Of all the items that I have worked with while recycling, the one that has offered me the greatest versatility without requiring additional cosmetic or support materials is definitely the lowly plastic shopping bag. Fused together with other bags and sewn into shapes, or cut into strips and crocheted, the finished product is always remarkable! One of the most useful home applications I have made with these bags is in forming baskets. Whether the need is for bins in a home office, a laundry basket, or even a bed for a newborn, this article will demonstrate how to meet that need for free.
My basic method of creating with the plastic bags is to make “plarn,” or plastic yarn, which I then crochet into the shape I desire. Instructions on how to do this can be found here. This basic method is how my small and large baskets were created. If you have never learned to crochet, it is a fairly simple skill, and there are some great tutorials on YouTube. I recommend starting out with yarn at first since it is a little easier to work with than the plastic if you are learning to crochet for the first time. For those who have some experience with crochet, go ahead and work with the plarn. Pick a crocheted basket pattern that you like and work it in plarn instead of yarn. Better yet, make up your own! The Internet has many good instructional sites for crochet.
Baskets made by the methods described in the paragraph above are generally flexible and, to some degree, will conform to the shape of what is placed into them. To form a stiffer basket that is sturdy enough for carrying garden vegetables or a load of laundry, another method is required which employs crocheting over a core material, typically something like rope or cord. In this case, I was able to come up with a way of making the core material out of more bags. This method does require a large number of bags. Fortunately, these things seem to multiply in the back of the cabinet or drawer in which they are stored, so having a number of them is not normally a problem! All the same, you may want to have some friends saving their bags for you. I recommend that the bags you use for the core material and the bags you use for your plarn be the same color. The core material can be seen in places through the outside covering.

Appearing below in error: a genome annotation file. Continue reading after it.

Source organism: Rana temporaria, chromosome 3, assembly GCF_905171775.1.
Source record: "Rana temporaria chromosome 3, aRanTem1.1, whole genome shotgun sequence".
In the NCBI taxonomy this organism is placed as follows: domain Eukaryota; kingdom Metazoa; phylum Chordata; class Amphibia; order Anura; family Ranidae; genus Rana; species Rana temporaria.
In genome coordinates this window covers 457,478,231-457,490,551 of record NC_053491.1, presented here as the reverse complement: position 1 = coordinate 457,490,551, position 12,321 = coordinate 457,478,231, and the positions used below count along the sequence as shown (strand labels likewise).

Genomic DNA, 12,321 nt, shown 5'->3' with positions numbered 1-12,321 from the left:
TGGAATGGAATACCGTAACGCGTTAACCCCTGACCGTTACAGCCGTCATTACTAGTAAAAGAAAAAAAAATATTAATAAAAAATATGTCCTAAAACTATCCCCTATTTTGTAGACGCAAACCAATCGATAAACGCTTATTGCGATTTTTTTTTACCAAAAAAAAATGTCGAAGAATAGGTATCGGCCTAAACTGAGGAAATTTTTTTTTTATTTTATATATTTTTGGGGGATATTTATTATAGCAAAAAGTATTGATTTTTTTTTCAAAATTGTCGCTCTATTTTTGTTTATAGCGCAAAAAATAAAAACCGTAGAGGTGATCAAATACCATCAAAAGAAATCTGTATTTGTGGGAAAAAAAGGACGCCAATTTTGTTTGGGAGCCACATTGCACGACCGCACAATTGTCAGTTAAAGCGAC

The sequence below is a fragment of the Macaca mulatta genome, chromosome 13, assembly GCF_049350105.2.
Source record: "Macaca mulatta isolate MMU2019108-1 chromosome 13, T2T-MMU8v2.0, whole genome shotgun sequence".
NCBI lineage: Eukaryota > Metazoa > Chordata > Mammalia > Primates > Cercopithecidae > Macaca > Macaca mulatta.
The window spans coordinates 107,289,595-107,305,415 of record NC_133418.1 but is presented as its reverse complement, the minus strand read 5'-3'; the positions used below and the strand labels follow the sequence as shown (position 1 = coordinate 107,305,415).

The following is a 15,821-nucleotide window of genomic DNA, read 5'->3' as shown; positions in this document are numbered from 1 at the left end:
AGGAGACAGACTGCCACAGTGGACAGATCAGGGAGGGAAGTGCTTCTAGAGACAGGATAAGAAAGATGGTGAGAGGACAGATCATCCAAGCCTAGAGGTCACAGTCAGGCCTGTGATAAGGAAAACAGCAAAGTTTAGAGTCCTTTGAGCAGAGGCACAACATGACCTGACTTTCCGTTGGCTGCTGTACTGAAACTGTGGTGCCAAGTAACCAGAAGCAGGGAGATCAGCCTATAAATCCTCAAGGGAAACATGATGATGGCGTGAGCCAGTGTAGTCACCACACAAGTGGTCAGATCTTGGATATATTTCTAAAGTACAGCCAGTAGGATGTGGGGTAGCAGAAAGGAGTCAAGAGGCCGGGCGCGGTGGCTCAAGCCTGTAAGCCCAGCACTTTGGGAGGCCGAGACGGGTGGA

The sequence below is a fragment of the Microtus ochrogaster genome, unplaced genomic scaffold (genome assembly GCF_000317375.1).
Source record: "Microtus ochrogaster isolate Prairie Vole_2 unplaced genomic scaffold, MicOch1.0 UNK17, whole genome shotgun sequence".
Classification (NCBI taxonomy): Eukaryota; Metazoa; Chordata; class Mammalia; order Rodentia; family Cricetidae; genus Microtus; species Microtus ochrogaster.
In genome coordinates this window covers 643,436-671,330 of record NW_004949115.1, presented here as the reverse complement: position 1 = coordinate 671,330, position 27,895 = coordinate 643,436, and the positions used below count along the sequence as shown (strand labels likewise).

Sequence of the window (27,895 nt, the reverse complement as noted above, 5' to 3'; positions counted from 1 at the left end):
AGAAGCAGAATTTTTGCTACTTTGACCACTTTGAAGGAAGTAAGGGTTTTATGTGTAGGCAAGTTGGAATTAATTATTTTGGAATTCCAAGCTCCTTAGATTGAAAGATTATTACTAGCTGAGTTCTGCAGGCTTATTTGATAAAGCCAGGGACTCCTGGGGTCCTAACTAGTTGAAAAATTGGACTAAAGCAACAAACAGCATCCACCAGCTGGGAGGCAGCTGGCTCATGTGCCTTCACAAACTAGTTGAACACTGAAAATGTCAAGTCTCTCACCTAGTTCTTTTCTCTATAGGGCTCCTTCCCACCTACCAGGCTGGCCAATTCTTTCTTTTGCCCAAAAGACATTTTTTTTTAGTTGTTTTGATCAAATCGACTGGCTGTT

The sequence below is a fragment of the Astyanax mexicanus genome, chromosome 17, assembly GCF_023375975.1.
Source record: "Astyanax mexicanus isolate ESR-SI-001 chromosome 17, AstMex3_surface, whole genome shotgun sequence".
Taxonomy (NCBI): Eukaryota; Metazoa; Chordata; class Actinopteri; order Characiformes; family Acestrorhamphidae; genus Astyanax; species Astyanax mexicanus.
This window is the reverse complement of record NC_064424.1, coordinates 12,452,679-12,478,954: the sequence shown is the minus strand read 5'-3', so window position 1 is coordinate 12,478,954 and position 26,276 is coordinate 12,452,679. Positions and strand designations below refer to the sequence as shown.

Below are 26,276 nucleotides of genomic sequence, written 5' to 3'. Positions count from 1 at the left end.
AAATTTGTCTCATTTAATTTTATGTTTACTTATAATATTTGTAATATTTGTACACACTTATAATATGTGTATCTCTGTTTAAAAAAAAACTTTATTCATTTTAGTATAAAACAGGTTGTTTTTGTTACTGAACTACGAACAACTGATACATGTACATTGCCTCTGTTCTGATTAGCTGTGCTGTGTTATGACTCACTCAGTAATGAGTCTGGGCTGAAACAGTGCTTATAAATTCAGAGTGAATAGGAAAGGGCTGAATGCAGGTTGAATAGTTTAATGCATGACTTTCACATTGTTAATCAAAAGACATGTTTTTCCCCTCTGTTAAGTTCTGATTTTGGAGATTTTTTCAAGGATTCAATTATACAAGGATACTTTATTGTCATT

To make the plastic “rope” for the core I had to find a way to join the bags. As with making basic plarn, I flattened the bags out and folded them over lengthwise, but this time I only folded them over once. Starting on the folded center about two inches from the bottom of the bag, I made a cut parallel to the bottom seam straight across to just past where I could see the edge of the pleats inside the bag. Being sure to cut the pleated section as well, I turned the scissors and made a perpendicular cut down through the bottom seam. I discarded the rectangular-shaped piece that I had removed. In essence, I had created a second set of smaller “handles” at the bottom of the bag which could be interlocked in the same way as the loops I had created earlier. When the core bags are connected together, they create much bigger knots than the plarn loops do. To keep them from showing up in the finished product, and to make a nice-sized rope, I began by joining three bags together. I folded them over about two-thirds of the way down the middle bag in such as way as to have the knots offset. The point of this was to bury the knot and handle portion of two joined bags in the fullness of plastic in the center of the bag next to it.
Instead of working in rows, this kind of basket requires that it be worked in a spiral, which can be started as a circle or an oval. Since I needed to make another laundry basket, I chose to begin with a circle. Starting with my ball of plarn and a size K hook, I crocheted a chain of about five stitches.
Then I put one single crochet stitch into the second chain from the hook and into the next two chains. I crocheted three single crochets into the last chain. This turned the work so that the next several stitches would be worked into the bottom of my foundational chain stitches. It was here that I joined the bags that formed the core.
To connect the core bags, I pulled the loop left on my hook up a little to lengthen it and wrapped the joined section of the bags (with the knot offset) around it as shown in the photo at left. (To make the next several steps easier to see, I have used contrasting color core bags.)